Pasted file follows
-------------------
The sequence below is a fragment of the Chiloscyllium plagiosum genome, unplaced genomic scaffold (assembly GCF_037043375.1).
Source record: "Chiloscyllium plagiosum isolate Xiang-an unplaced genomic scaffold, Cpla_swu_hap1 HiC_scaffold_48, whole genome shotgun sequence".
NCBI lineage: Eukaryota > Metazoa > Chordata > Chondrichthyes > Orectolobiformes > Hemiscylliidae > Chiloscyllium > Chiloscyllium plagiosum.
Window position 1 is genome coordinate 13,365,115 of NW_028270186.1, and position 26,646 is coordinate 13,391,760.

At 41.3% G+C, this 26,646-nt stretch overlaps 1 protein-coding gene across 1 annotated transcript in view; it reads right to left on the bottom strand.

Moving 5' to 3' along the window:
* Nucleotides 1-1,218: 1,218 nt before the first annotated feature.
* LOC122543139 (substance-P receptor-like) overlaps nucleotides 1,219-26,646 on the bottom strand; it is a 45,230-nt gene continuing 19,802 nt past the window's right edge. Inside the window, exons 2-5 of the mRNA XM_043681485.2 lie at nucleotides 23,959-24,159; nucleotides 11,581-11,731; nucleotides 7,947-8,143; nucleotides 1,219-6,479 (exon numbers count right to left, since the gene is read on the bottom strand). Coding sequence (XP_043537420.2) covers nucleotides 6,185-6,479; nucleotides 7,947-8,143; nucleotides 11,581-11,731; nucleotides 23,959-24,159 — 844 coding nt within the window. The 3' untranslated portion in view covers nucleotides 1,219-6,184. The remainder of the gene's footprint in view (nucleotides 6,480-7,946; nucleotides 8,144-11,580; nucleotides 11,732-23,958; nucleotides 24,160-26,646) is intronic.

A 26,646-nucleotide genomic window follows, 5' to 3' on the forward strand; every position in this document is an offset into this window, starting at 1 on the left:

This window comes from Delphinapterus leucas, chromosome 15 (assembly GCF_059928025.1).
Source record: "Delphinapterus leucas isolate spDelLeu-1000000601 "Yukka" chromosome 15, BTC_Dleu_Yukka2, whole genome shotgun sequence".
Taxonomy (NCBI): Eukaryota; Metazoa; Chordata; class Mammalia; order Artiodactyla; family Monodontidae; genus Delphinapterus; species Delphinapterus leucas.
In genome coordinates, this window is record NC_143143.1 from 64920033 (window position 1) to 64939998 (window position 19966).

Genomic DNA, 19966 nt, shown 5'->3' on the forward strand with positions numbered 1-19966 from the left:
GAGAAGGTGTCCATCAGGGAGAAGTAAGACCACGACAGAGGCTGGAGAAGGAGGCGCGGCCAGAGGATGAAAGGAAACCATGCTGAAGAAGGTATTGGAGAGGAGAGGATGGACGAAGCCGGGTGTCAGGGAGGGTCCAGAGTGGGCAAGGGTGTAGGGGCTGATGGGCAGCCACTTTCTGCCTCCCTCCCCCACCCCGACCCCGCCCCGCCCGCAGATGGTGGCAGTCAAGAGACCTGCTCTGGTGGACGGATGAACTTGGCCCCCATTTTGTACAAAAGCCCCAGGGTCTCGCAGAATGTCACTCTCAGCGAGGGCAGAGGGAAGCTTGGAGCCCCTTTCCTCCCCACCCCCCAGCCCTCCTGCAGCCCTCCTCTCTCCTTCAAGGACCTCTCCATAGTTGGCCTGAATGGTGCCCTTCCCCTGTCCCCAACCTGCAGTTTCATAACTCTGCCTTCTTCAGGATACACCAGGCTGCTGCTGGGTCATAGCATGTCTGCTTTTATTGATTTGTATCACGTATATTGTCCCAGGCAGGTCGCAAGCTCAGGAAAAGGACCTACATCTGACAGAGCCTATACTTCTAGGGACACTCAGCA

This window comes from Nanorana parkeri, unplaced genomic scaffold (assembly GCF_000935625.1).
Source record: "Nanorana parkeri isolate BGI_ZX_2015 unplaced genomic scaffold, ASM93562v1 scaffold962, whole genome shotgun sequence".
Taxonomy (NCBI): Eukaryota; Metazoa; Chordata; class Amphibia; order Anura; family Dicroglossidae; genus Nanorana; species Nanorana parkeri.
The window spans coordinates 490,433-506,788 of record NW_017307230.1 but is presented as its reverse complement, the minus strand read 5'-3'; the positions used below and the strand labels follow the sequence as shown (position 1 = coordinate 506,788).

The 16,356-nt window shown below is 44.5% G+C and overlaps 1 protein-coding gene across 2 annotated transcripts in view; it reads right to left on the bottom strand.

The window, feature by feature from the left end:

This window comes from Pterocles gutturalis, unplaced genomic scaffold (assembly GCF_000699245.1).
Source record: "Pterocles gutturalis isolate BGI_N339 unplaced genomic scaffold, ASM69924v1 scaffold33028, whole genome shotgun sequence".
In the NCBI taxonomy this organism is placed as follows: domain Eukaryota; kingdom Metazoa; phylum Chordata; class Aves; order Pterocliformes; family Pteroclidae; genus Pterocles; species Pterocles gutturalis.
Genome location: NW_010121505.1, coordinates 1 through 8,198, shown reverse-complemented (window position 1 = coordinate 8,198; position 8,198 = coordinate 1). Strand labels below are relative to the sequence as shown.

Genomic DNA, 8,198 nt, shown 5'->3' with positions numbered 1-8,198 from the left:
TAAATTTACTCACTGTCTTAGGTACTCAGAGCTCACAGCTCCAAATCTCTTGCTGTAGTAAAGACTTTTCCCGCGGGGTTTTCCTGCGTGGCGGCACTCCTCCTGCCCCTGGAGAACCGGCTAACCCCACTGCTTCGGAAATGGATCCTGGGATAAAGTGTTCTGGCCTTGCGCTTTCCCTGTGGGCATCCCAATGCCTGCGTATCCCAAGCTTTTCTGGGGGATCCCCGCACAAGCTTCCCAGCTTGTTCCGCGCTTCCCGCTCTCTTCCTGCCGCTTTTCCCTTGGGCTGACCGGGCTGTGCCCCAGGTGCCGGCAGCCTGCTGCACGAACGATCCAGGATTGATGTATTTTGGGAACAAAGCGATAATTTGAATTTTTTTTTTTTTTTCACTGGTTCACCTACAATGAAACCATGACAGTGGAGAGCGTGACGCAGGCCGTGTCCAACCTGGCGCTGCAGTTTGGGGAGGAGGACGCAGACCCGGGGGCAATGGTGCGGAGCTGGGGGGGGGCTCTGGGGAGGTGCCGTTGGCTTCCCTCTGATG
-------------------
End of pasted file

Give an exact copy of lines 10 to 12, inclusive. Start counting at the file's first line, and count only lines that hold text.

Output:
This window comes from Delphinapterus leucas, chromosome 15 (assembly GCF_059928025.1).
Source record: "Delphinapterus leucas isolate spDelLeu-1000000601 "Yukka" chromosome 15, BTC_Dleu_Yukka2, whole genome shotgun sequence".
Taxonomy (NCBI): Eukaryota; Metazoa; Chordata; class Mammalia; order Artiodactyla; family Monodontidae; genus Delphinapterus; species Delphinapterus leucas.